Category Archives: Energy

Energy Efficiency: Rearranging the Deck Chairs on the Titanic

In “Is Efficiency Sufficient?” (prepared for the European Council for an Energy Efficient Economy, eceee, with funding from the European Climate Foundation and the U.S. Environmental Protection Agency’s ENERGY STAR Program), Chis Calwell notes that we’ve successfully increased efficiency, but energy loads are increasing. We could start a Manhattan project for efficiency, but unless we have a serious cultural shift in our approach not only to energy but to material, we will continue our trend to increased energy consumption.

The elephant in the living room is, well, the living room! When I was growing up we had a huge black & white TV in the living room. The lights dimmed when it came on, it took two and a half minutes to warm up and baked the paint off the shelf above it. But we turned it on a half hour a day (well, an hour on Sundays, for “Lassie” and “Walt Disney Presents,” the show before the “Wide World of Color”).

Free market capitalism runs on gains not reductions. If we are to rely on the market for solutions, there must be some real economic gain for reduction that is greater than cost reduction. In today’s world that would mean a sliding scale for energy that is opposite of what we have now: paying less per kWh for electricity if you use less rather than less if you use more. This certainly isn’t the “natural” order of free market, the free market relies on scarcity to increase price across the board. In Europe, they’ve increased the cost of energy “artificially” through taxes, acknowledging that the free market is severely short-sighted. In this country our gasoline taxes are going down as percentage of the cost because they are levied per gallon rather than per dollar. And there is no one who would suggest raising those taxes if we can’t raise taxes on the wealthy.

To a large extent this is also biological. Natural selection has favored those in our species that have amassed wealth, first in the form of stored food, now in the form of a much broader array of material—TVs, automobiles, computers, weapons, etc.—but the future of the status quo, if not the species, relies on cooperation. Perhaps if we can get our big brains to override our reptilian ones in this regard, we’ll be able to turn around. Otherwise we may be in for the most Malthusian of population curves.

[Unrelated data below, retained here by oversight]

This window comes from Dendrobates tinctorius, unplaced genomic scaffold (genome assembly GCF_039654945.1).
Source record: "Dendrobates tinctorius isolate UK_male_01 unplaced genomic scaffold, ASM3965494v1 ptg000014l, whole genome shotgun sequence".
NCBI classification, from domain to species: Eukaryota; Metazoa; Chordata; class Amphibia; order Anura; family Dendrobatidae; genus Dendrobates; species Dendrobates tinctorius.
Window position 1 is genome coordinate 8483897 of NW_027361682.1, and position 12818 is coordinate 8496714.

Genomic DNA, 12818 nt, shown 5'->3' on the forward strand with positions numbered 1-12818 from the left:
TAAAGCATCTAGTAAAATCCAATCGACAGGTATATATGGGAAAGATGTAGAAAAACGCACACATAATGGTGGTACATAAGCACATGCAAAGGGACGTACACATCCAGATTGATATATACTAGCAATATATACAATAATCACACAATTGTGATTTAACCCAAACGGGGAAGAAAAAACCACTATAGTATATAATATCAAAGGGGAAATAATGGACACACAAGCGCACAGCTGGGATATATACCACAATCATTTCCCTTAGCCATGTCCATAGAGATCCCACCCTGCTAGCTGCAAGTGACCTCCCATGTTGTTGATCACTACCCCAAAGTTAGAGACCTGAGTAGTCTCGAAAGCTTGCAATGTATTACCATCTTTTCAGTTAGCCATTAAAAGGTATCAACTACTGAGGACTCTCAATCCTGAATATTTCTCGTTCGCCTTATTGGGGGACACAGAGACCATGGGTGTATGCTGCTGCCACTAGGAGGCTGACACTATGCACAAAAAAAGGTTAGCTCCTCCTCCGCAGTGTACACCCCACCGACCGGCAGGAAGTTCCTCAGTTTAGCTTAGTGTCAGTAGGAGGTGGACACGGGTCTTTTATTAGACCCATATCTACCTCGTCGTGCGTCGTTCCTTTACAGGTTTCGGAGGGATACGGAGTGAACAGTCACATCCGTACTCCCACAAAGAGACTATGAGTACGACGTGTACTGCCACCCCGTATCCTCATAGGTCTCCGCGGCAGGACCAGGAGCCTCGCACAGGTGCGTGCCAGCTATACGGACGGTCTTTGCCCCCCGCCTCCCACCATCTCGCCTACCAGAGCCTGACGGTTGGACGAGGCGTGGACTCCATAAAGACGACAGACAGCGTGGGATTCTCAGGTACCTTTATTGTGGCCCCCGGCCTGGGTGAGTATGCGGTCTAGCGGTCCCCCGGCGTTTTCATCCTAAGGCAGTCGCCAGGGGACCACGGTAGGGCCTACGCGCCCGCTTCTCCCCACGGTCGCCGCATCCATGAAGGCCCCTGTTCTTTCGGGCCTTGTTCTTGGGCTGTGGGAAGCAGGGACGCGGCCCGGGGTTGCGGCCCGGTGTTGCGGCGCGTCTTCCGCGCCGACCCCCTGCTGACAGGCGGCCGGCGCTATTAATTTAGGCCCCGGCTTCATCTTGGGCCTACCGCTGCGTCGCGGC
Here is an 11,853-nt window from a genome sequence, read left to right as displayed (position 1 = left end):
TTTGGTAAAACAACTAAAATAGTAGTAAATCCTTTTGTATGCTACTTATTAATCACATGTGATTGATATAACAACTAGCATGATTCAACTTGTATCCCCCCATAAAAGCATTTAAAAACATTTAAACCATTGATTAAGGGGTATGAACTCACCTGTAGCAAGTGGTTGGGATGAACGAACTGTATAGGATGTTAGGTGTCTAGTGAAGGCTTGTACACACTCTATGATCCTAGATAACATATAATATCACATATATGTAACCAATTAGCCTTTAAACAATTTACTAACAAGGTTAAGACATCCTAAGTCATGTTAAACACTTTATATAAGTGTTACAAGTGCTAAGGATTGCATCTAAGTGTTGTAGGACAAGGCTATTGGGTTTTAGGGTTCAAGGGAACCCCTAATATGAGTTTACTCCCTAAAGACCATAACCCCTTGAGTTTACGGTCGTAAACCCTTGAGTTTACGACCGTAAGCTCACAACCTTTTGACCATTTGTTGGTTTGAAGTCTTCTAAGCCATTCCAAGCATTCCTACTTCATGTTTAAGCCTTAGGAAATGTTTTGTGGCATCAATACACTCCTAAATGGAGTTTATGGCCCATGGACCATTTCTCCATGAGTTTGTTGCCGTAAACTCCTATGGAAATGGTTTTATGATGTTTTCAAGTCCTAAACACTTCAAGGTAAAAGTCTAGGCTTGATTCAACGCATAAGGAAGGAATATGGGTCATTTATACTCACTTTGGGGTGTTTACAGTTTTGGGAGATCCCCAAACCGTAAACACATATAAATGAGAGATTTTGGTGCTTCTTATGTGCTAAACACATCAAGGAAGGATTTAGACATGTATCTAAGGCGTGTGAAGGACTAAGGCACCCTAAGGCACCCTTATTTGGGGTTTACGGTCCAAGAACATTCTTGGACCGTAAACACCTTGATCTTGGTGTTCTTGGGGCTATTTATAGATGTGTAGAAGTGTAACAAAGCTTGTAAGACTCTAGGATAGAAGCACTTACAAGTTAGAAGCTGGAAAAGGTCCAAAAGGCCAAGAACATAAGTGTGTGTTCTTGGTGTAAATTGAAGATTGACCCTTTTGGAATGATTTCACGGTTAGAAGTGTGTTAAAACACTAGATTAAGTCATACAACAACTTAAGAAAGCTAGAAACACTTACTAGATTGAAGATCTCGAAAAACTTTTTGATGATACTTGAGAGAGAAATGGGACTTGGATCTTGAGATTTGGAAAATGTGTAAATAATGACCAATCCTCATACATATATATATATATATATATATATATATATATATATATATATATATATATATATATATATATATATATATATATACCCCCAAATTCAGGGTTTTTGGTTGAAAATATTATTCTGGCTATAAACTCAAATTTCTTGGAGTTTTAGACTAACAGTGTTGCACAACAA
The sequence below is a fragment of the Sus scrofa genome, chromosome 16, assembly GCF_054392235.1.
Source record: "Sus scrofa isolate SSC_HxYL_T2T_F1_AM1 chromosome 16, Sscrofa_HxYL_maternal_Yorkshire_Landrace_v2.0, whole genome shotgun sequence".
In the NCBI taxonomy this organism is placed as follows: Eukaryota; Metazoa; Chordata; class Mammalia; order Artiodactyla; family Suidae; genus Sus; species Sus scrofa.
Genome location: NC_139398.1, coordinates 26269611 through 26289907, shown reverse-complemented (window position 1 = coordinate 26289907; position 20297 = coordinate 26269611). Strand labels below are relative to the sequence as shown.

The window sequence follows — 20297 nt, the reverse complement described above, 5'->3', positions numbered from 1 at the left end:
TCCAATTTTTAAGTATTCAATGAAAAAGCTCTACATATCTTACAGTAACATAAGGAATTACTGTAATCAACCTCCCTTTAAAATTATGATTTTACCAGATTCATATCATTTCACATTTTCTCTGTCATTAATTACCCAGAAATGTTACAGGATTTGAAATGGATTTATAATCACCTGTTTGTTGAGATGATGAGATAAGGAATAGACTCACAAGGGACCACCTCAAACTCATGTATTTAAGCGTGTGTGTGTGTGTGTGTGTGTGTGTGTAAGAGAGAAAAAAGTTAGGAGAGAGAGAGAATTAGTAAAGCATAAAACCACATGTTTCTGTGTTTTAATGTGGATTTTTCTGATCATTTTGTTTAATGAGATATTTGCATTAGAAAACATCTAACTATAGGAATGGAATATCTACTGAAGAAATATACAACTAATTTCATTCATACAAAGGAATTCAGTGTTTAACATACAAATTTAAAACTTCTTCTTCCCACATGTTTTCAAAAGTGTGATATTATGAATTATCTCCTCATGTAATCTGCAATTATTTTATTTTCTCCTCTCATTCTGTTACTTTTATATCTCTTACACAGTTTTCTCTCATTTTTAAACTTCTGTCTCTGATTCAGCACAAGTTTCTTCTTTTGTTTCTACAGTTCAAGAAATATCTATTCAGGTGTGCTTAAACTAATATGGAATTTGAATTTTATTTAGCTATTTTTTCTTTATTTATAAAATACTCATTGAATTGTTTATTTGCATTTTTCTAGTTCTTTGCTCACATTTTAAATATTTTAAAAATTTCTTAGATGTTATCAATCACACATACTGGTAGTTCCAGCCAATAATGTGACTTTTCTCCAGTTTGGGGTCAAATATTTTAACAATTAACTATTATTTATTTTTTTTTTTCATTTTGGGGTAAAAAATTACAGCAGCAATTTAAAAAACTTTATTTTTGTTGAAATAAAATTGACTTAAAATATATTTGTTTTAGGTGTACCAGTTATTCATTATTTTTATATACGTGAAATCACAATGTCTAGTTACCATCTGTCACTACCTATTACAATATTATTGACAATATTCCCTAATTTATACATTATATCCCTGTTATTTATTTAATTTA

Whenever I write something like this I ask myself, “How in the world does this help?” I’m not sure. I’m a “glass half full” kind of guy, though. I’ve seen this kind of trend before and often it ends with an abrupt shift when there is some kind of catalytic event. So I remain optimistic that a catalytic event will preclude an apocalyptic one.

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Whither Shall We Lead?

When I was a kid growing up, the cheap metal windup toys were all made in Japan. We considered things from Japan to be cheap and poorly made. Sometime in the 1960’s, though, Japan’s reputation began to change. Nikon was the first Japanese company I heard of that was known for quality. Nikon cameras were the top of the line in the 1970’s and were priced accordingly.

Not long after that, Sony began to be recognized as a solid maker of stereo equipment (that’s what we called audio equipment back then).  In 1977 Sony introduced the “Walkman” (although they eventually settled a patent lawsuit for over $10Mil) and continued to be innovators not only in product design, but in marketing. As the Big Three automakers went from the Mustang, Camaro and Barracuda of the sixties to the Pinto, Vega and Gremlin of the seventies, Toyota, Datsun (now Nissan) and Subaru were beginning to import solid, reliable vehicles that now dominate the world market.